Estrogen dominance can cause a wide array of symptoms, which can make it a little difficult to pinpoint it as the cause. It is important to be in tune with your body and to write down any changes that may indicate a potential imbalance.

Some common signs and symptoms of estrogen dominance are:

  • Fatigue
  • Hair loss
  • Irritability or mood swings
  • Lack of periods (also called amenorrhea)
  • Irregular periods, longer than 35 days 
  • Short luteal phase, under 12 days
  • Spotting before period
  • Strong PMS symptoms
  • Breast tenderness
  • Weight fluctuations
  • Sleeping issues
  • Low libido
  • Vaginal dryness and painful intercourse
  • Frequent urinary tract infections (UTIs)

What causes hormonal imbalance?

There are many factors that can cause an imbalance between estrogen and progesterone and, sometimes, it can be difficult to determine the root cause. However, the most common is polycystic ovarian syndrome (PCOS).

PCOS is a very common hormonal disorder among people with cycles of a reproductive age. It may go undiagnosed for years, due to lack of consensus on diagnostic methods. Its symptoms may vary, but the most common ones are:

  • Lack of periods or irregular periods
  • Weight gain
  • Acne
  • Excess facial and body hair
  • Anovulation
  • Infertility

But PCOS is not the only cause of hormonal imbalance. Your estrogen-progesterone balance may also be disrupted by:

  • Cortisol imbalance caused by excessive stress
  • Abnormal bodyweight (either high or low)
  • Hormonal contraception
  • Ovarian tumours
  • Exposure to certain chemicals
  • Menopause

what is hormonal imbalance

PCOS is not the only cause of hormonal imbalance.

How can I treat hormonal imbalance?

Before treating a hormonal imbalance we always recommend testing your hormone levels and consulting your doctor for the best next steps. At-home hormone tests, like Proov Complete, can help reveal potential imbalances.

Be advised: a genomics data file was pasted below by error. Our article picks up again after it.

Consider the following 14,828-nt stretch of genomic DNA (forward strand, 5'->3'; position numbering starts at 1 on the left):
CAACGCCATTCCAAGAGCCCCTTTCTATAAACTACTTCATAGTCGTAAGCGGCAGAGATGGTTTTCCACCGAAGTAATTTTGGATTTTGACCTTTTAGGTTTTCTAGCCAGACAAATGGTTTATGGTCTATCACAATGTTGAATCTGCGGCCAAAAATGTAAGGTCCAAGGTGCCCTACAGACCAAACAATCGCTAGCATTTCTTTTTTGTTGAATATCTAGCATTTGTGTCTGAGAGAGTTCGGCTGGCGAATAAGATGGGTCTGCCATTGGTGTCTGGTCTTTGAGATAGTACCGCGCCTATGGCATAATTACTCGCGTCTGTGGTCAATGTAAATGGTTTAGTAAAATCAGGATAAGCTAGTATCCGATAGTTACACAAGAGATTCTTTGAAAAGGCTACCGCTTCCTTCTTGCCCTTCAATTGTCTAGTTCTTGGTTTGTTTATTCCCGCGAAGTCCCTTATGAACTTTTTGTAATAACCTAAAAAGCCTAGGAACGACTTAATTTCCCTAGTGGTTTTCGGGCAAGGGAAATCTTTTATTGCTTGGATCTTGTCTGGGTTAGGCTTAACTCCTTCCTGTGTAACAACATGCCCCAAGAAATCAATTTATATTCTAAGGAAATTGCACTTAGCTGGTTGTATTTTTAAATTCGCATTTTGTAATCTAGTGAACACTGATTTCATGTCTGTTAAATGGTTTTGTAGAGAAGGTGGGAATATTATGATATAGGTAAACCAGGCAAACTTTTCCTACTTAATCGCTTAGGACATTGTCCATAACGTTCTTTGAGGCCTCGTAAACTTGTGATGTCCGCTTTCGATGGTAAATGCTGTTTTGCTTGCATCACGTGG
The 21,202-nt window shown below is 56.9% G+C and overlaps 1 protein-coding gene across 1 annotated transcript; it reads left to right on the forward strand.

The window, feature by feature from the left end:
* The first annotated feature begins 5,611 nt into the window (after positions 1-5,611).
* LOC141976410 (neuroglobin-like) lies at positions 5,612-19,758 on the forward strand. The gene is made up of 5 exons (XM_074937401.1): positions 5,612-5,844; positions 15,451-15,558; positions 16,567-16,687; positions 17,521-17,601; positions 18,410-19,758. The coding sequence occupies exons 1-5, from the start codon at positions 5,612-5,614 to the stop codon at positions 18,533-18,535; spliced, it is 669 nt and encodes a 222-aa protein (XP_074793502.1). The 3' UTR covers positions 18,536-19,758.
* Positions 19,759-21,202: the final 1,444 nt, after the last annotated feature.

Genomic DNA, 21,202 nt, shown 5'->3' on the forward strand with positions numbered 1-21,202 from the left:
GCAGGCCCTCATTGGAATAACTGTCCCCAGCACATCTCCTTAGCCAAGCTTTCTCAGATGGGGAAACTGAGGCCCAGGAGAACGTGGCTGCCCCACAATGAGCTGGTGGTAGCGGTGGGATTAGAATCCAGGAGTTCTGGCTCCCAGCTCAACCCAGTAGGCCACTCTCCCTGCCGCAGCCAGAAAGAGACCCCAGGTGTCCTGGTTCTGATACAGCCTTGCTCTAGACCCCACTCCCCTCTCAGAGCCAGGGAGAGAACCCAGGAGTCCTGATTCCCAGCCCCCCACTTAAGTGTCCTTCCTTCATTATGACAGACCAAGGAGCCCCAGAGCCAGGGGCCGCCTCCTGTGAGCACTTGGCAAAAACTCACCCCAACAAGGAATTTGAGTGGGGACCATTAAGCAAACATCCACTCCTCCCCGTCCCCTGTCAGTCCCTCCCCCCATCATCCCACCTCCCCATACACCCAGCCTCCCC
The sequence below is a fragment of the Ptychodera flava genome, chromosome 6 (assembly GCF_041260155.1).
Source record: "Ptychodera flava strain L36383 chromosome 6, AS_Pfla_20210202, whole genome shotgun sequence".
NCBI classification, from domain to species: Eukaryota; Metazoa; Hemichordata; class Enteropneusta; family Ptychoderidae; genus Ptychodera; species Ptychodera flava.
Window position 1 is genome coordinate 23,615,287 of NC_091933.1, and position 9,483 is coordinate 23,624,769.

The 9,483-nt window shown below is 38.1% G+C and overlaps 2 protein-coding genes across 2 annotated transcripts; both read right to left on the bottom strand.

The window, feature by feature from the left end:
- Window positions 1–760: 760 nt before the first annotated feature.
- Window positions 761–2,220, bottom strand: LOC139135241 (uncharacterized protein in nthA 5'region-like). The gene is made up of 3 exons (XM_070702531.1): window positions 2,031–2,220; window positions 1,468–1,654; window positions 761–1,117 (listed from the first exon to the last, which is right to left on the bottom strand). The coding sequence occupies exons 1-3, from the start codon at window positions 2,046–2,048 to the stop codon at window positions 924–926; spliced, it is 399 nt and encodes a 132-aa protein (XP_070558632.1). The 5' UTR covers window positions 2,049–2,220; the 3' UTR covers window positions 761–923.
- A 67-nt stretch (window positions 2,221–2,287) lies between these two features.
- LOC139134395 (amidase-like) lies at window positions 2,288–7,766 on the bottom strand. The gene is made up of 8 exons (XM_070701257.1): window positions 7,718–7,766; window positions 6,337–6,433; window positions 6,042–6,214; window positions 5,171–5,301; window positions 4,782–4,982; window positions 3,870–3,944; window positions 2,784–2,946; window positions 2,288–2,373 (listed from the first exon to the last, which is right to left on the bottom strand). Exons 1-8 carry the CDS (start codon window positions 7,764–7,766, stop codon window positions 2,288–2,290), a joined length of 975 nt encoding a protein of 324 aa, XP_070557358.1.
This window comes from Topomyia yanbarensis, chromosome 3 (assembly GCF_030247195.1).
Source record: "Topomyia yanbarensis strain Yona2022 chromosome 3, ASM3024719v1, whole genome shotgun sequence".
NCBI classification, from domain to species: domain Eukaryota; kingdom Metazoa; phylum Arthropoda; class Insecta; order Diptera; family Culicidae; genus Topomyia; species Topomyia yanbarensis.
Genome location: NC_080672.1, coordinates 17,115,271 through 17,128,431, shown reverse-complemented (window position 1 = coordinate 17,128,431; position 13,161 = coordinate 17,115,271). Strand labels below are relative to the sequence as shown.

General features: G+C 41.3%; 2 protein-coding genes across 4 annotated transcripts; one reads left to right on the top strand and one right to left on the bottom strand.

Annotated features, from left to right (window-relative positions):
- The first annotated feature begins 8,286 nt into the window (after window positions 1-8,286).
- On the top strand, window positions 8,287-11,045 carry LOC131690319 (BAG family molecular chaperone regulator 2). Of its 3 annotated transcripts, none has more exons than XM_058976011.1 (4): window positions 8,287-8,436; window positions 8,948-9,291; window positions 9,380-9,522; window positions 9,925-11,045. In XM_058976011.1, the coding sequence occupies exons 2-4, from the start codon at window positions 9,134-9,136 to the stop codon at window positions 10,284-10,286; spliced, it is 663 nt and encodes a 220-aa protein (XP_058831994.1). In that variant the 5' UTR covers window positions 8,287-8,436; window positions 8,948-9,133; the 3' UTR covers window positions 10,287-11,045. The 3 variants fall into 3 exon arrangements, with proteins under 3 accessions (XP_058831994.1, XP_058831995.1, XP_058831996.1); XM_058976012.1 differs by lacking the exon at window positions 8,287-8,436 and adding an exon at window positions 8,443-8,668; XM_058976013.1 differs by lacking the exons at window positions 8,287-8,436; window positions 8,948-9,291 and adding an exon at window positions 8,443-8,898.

Luckily, if you do detect an imbalance, there are several ways you can try to balance your hormones naturally:

Seed cycling

Seed cycling is a natural hormone balance method that consists of eating certain seeds at certain times during your cycle. During the follicular phase you should have pumpkin and flax seed to promote healthy estrogen production. After ovulation, you should start eating sesame and sunflower seeds to support progesterone production.

There is not much scientific evidence confirming the benefits of this method but anecdotal evidence suggests it may help with irregular cycles, PMS, menopause symptoms, endometriosis, PCOS, and improve fertility.

Acupuncture

Studies show acupuncture is supposed to help lengthen the luteal phase by enhancing progesterone production and reducing stress.

Diet

Diet is another factor that can either wreak havoc in your endocrine system or restore your hormones. Eating a well-balanced diet, with less refined foods, less sugar, and more protein and healthy fats may promote healthy progesterone production and maybe even weight loss.

It is important to keep in mind that unhealthy (saturated) fats may increase estrogen production and worsen hormonal imbalance symptoms.

Herbal supplements

Herbal supplements may be an option for improving hormone balance and many studies support their efficiency in regulating your menstrual cycle and PMS symptoms. The best herbal supplement for you likely depends on your specific hormonal imbalance, which is why we always recommend testing before treating!

If you're low on progesterone, you may want to naturally support progesterone production with the Luteal Love herbal supplement. Luteal Love contains maca, ashwagandha, and vitex to help support your levels.

If natural options haven’t worked for you or if your imbalance is affecting your quality of life or fertility, we recommend consulting your doctor.

Balanced hormones can lead to a balanced life! The more you know about hormonal imbalance, the more you can do to keep your hormones in check. 

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“Hormone balance plays a huge role in fertility, and understanding what’s going on with your hormones doesn’t have to be such a mystery.

It’s actually way easier than most people realize.” 

— Amy Beckley, Proov Founder